Without missing a beat, the $135 million Music Hall renovation is ahead of schedule and on track for its October opening.
The bricks over this archway show some that have been re-stained black and others that were faded by sand-blasting used to clean Music Hall decades ago. The Society for the Preservation of Music Hall is paying to have the bricks stained black like they were originally.
CINCINNATI -- Without missing a beat, the $135 million Music Hall renovation is ahead of schedule and on track for its October opening.
There is a different kind of artist performing in Music Hall right now. Actually, hundreds of them.
"Watching them work, there's a real commitment to the job," said Matthew Zory, a bassist with the Cincinnati Symphony Orchestra.
And it never slows down, with four months left until opening night.
Zory has been capturing the transformation since work started.
"It's helped me have a connection to the community that I hadn't brought in," Zory said.
Inside Springer Auditorium, the painting is nearly done, the floors are almost in, and seats are starting to arrive in the balcony.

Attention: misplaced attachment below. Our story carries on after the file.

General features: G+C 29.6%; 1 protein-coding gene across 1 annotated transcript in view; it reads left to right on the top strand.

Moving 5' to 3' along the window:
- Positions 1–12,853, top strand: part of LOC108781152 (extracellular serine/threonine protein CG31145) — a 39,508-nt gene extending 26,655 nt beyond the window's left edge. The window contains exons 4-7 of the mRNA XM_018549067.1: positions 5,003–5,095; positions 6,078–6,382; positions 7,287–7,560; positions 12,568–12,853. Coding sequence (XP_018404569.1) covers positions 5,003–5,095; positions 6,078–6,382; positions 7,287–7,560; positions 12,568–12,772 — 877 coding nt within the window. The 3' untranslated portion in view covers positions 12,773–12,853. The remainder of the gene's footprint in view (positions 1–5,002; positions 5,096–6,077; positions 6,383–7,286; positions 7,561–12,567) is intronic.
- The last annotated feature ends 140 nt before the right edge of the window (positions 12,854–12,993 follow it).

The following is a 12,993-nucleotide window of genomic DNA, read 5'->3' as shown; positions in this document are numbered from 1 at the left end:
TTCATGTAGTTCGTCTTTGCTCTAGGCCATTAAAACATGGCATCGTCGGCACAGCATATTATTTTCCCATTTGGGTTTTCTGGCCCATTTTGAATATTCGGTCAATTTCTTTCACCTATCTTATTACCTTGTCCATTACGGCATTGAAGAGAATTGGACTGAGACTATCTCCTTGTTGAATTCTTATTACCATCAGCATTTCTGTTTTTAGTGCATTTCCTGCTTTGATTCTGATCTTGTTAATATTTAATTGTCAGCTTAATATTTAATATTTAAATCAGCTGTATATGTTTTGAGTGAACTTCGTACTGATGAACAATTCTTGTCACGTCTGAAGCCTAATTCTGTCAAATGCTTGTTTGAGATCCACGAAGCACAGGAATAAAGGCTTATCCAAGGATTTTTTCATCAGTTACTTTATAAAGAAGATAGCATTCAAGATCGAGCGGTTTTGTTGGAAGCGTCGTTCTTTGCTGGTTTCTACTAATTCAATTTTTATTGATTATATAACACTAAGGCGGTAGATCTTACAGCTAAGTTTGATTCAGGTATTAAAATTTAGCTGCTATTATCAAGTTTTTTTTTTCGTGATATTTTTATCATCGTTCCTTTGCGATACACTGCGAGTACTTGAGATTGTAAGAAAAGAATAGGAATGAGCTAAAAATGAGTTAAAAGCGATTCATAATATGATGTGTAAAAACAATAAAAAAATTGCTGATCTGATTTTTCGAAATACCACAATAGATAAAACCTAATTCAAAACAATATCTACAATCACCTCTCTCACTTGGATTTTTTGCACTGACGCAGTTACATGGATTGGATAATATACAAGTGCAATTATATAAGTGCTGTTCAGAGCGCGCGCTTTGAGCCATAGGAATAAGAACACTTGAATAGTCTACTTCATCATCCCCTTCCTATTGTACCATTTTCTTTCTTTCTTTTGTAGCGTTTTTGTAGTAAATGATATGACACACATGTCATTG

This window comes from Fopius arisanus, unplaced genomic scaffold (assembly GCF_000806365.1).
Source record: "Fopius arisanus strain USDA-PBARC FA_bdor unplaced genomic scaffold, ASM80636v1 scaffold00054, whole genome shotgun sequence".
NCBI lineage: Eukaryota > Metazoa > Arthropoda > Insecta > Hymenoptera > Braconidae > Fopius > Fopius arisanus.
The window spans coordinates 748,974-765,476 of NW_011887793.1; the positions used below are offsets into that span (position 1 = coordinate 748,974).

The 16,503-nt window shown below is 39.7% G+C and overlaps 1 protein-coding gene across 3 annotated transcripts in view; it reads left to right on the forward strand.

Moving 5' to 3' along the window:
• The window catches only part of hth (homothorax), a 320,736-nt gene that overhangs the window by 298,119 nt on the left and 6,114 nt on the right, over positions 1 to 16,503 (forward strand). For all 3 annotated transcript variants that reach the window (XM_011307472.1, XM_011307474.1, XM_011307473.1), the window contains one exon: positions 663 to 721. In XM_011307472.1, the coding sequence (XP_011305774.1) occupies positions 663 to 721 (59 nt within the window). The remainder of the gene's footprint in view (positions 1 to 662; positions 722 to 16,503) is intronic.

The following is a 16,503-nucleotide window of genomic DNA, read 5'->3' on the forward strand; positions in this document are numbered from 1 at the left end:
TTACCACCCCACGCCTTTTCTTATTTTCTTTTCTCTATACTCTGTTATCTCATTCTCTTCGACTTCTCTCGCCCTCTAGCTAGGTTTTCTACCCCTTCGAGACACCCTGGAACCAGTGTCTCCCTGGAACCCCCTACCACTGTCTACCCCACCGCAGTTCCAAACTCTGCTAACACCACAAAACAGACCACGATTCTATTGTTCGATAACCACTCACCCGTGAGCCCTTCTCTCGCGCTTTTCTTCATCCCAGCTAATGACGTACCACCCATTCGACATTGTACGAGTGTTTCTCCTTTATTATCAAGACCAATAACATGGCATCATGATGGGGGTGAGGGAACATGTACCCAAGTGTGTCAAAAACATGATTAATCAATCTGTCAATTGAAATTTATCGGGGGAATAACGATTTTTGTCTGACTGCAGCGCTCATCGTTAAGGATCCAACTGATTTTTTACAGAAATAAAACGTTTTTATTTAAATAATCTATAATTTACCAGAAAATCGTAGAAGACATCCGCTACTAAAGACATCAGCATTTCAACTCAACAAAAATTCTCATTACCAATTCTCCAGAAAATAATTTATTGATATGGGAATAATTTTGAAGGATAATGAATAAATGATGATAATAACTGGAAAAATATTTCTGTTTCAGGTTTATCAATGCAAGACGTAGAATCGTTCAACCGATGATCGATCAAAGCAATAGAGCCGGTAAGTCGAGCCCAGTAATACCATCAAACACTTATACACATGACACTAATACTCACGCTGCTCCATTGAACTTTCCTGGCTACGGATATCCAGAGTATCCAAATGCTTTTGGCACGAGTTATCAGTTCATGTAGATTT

"What we're doing now is putting in the final touches, at least in this room," said Jeff Martin, 3CDC vice president of project management.
Corbett Tower's historic stenciling has been recreated. It and the windows were found under a drop ceiling, hidden for years.
"Every time you turn the corner, you're breathing new life into this building, and for me, that's something that's exciting to see, something that really changes by the day," Martin said.
Symphony staff is looking forward to moving into office space that's been newly opened up, too.
Fixtures in the lobby are being restored, and an audience lounge is being built, a place to sit down before the show.
"My wife always used to complain that there's no place to sit out in the lobby, and they're addressing that, which is cool," Zory said.
But Zory said the intimacy of the hall is what sets this apart. His favorite space, which he called the Rapunzel Room, is hidden high in a tower.
"I just love the textures and the lighting here, which is so beautiful, and the shape of the windows," Zory said.
Zory is laying out his photos for a book, but like the other artists inside Music Hall, there's work to be done.
"I need to get opening night pictures in it. You need to know how the story ends," Zory said.
That chapter opens in October.